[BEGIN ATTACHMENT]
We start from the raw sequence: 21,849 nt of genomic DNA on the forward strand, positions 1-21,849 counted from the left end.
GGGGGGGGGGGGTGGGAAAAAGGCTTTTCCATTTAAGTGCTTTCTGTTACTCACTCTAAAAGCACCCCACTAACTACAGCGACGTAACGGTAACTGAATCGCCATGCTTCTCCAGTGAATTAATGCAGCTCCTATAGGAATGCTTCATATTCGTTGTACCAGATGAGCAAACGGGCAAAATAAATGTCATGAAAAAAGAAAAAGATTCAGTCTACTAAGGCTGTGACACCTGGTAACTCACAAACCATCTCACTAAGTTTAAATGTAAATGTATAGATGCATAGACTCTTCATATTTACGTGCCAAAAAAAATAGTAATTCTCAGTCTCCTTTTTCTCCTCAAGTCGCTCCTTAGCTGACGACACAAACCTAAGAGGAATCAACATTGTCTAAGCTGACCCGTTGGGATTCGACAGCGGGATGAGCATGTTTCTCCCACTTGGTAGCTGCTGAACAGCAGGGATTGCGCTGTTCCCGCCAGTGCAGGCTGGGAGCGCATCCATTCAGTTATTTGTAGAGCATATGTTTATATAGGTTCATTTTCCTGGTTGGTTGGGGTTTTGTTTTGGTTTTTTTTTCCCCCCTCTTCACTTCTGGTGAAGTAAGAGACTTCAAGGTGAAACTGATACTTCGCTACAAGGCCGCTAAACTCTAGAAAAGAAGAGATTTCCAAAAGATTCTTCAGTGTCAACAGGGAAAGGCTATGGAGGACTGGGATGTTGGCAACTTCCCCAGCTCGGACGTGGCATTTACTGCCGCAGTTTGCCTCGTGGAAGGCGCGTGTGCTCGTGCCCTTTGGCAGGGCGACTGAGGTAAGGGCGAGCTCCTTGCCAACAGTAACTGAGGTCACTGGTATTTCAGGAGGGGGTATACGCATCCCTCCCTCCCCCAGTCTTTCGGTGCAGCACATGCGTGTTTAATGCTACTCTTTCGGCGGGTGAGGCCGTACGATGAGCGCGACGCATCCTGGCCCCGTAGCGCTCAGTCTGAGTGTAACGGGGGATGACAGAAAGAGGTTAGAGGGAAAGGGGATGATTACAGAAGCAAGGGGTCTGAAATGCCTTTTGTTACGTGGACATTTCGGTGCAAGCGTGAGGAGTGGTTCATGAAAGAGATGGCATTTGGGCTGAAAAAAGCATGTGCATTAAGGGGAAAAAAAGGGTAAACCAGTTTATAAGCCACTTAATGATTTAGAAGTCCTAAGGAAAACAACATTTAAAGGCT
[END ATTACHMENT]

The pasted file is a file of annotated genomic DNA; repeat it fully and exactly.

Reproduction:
We start from the raw sequence: 21,849 nt of genomic DNA on the forward strand, positions 1-21,849 counted from the left end.
GGGGGGGGGGGGTGGGAAAAAGGCTTTTCCATTTAAGTGCTTTCTGTTACTCACTCTAAAAGCACCCCACTAACTACAGCGACGTAACGGTAACTGAATCGCCATGCTTCTCCAGTGAATTAATGCAGCTCCTATAGGAATGCTTCATATTCGTTGTACCAGATGAGCAAACGGGCAAAATAAATGTCATGAAAAAAGAAAAAGATTCAGTCTACTAAGGCTGTGACACCTGGTAACTCACAAACCATCTCACTAAGTTTAAATGTAAATGTATAGATGCATAGACTCTTCATATTTACGTGCCAAAAAAAATAGTAATTCTCAGTCTCCTTTTTCTCCTCAAGTCGCTCCTTAGCTGACGACACAAACCTAAGAGGAATCAACATTGTCTAAGCTGACCCGTTGGGATTCGACAGCGGGATGAGCATGTTTCTCCCACTTGGTAGCTGCTGAACAGCAGGGATTGCGCTGTTCCCGCCAGTGCAGGCTGGGAGCGCATCCATTCAGTTATTTGTAGAGCATATGTTTATATAGGTTCATTTTCCTGGTTGGTTGGGGTTTTGTTTTGGTTTTTTTTTCCCCCCTCTTCACTTCTGGTGAAGTAAGAGACTTCAAGGTGAAACTGATACTTCGCTACAAGGCCGCTAAACTCTAGAAAAGAAGAGATTTCCAAAAGATTCTTCAGTGTCAACAGGGAAAGGCTATGGAGGACTGGGATGTTGGCAACTTCCCCAGCTCGGACGTGGCATTTACTGCCGCAGTTTGCCTCGTGGAAGGCGCGTGTGCTCGTGCCCTTTGGCAGGGCGACTGAGGTAAGGGCGAGCTCCTTGCCAACAGTAACTGAGGTCACTGGTATTTCAGGAGGGGGTATACGCATCCCTCCCTCCCCCAGTCTTTCGGTGCAGCACATGCGTGTTTAATGCTACTCTTTCGGCGGGTGAGGCCGTACGATGAGCGCGACGCATCCTGGCCCCGTAGCGCTCAGTCTGAGTGTAACGGGGGATGACAGAAAGAGGTTAGAGGGAAAGGGGATGATTACAGAAGCAAGGGGTCTGAAATGCCTTTTGTTACGTGGACATTTCGGTGCAAGCGTGAGGAGTGGTTCATGAAAGAGATGGCATTTGGGCTGAAAAAAGCATGTGCATTAAGGGGAAAAAAAGGGTAAACCAGTTTATAAGCCACTTAATGATTTAGAAGTCCTAAGGAAAACAACATTTAAAGGCT